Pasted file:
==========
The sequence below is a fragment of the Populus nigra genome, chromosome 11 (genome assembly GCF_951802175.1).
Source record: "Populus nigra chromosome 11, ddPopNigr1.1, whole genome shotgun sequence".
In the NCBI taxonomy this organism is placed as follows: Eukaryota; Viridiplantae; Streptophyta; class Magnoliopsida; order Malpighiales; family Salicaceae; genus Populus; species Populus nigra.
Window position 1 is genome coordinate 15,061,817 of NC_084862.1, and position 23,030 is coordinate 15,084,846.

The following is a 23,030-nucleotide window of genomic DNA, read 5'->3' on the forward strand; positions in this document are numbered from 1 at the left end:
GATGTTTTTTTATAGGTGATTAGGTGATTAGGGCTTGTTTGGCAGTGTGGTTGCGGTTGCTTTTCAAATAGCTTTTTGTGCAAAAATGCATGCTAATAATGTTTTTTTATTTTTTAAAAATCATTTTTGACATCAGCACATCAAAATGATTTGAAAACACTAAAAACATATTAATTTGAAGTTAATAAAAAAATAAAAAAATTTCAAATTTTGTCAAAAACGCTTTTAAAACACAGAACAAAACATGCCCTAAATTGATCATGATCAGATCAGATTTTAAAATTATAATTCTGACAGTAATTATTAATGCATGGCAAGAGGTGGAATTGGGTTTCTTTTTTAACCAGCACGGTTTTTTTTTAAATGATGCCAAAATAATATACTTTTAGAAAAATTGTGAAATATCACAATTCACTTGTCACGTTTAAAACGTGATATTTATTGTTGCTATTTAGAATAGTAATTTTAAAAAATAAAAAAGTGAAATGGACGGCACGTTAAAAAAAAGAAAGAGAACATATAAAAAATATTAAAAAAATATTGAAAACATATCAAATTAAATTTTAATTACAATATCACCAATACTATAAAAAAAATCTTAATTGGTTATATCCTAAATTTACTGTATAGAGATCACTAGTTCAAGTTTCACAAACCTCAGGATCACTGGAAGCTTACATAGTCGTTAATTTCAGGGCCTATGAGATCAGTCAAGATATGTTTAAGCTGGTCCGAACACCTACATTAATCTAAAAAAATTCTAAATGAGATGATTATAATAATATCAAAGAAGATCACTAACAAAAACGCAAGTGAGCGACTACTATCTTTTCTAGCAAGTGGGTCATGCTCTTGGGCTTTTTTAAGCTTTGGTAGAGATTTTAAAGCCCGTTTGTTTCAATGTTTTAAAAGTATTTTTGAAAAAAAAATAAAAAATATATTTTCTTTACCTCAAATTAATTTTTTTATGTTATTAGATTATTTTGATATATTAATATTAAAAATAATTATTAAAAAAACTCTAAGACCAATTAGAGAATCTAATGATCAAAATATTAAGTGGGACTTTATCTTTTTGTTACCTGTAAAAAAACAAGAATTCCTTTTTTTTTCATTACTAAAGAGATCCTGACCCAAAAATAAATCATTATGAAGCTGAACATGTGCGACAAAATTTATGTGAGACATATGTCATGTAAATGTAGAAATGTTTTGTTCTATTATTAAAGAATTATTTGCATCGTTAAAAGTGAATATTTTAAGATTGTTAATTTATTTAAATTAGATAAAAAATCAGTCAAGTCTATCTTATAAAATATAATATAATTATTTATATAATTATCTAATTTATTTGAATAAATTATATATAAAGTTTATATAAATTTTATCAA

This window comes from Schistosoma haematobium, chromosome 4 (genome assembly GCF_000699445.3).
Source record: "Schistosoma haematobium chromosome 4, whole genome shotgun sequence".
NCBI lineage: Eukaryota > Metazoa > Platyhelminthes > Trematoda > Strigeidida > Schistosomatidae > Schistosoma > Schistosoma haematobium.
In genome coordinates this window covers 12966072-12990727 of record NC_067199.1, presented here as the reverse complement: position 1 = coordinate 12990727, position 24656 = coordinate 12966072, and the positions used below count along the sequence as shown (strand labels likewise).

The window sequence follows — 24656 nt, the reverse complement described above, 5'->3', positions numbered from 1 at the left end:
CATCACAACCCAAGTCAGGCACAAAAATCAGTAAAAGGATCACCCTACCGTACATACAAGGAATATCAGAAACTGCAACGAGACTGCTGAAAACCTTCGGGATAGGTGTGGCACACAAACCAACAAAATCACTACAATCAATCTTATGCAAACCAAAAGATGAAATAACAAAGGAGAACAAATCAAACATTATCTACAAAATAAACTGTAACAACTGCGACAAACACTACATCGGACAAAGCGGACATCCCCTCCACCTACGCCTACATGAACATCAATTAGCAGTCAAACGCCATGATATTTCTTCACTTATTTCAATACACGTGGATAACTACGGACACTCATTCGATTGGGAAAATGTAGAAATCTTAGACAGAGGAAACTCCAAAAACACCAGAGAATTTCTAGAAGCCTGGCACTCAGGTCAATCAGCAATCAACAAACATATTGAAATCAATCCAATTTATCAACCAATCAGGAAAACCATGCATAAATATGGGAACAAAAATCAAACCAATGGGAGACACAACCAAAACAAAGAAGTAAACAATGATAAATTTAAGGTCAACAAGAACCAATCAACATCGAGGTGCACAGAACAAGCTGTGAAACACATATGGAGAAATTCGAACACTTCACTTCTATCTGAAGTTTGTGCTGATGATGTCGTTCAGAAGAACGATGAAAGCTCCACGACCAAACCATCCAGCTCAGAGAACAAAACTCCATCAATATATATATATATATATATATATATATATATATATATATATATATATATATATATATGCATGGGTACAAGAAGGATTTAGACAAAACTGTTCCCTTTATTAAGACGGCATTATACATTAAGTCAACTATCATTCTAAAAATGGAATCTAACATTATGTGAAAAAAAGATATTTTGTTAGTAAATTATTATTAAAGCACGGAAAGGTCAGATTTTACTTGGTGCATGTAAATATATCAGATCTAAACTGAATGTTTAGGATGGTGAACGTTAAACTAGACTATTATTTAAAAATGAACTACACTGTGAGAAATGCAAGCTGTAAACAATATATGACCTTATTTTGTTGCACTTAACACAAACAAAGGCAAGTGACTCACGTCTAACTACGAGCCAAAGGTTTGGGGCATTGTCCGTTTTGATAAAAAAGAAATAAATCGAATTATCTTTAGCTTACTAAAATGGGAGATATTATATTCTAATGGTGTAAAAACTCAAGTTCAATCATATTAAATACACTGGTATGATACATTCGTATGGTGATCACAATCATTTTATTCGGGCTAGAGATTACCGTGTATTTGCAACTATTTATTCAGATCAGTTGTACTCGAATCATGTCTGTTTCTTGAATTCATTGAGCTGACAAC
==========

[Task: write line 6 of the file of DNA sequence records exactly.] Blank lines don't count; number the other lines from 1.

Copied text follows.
GATGTTTTTTTATAGGTGATTAGGTGATTAGGGCTTGTTTGGCAGTGTGGTTGCGGTTGCTTTTCAAATAGCTTTTTGTGCAAAAATGCATGCTAATAATGTTTTTTTATTTTTTAAAAATCATTTTTGACATCAGCACATCAAAATGATTTGAAAACACTAAAAACATATTAATTTGAAGTTAATAAAAAAATAAAAAAATTTCAAATTTTGTCAAAAACGCTTTTAAAACACAGAACAAAACATGCCCTAAATTGATCATGATCAGATCAGATTTTAAAATTATAATTCTGACAGTAATTATTAATGCATGGCAAGAGGTGGAATTGGGTTTCTTTTTTAACCAGCACGGTTTTTTTTTAAATGATGCCAAAATAATATACTTTTAGAAAAATTGTGAAATATCACAATTCACTTGTCACGTTTAAAACGTGATATTTATTGTTGCTATTTAGAATAGTAATTTTAAAAAATAAAAAAGTGAAATGGACGGCACGTTAAAAAAAAGAAAGAGAACATATAAAAAATATTAAAAAAATATTGAAAACATATCAAATTAAATTTTAATTACAATATCACCAATACTATAAAAAAAATCTTAATTGGTTATATCCTAAATTTACTGTATAGAGATCACTAGTTCAAGTTTCACAAACCTCAGGATCACTGGAAGCTTACATAGTCGTTAATTTCAGGGCCTATGAGATCAGTCAAGATATGTTTAAGCTGGTCCGAACACCTACATTAATCTAAAAAAATTCTAAATGAGATGATTATAATAATATCAAAGAAGATCACTAACAAAAACGCAAGTGAGCGACTACTATCTTTTCTAGCAAGTGGGTCATGCTCTTGGGCTTTTTTAAGCTTTGGTAGAGATTTTAAAGCCCGTTTGTTTCAATGTTTTAAAAGTATTTTTGAAAAAAAAATAAAAAATATATTTTCTTTACCTCAAATTAATTTTTTTATGTTATTAGATTATTTTGATATATTAATATTAAAAATAATTATTAAAAAAACTCTAAGACCAATTAGAGAATCTAATGATCAAAATATTAAGTGGGACTTTATCTTTTTGTTACCTGTAAAAAAACAAGAATTCCTTTTTTTTTCATTACTAAAGAGATCCTGACCCAAAAATAAATCATTATGAAGCTGAACATGTGCGACAAAATTTATGTGAGACATATGTCATGTAAATGTAGAAATGTTTTGTTCTATTATTAAAGAATTATTTGCATCGTTAAAAGTGAATATTTTAAGATTGTTAATTTATTTAAATTAGATAAAAAATCAGTCAAGTCTATCTTATAAAATATAATATAATTATTTATATAATTATCTAATTTATTTGAATAAATTATATATAAAGTTTATATAAATTTTATCAA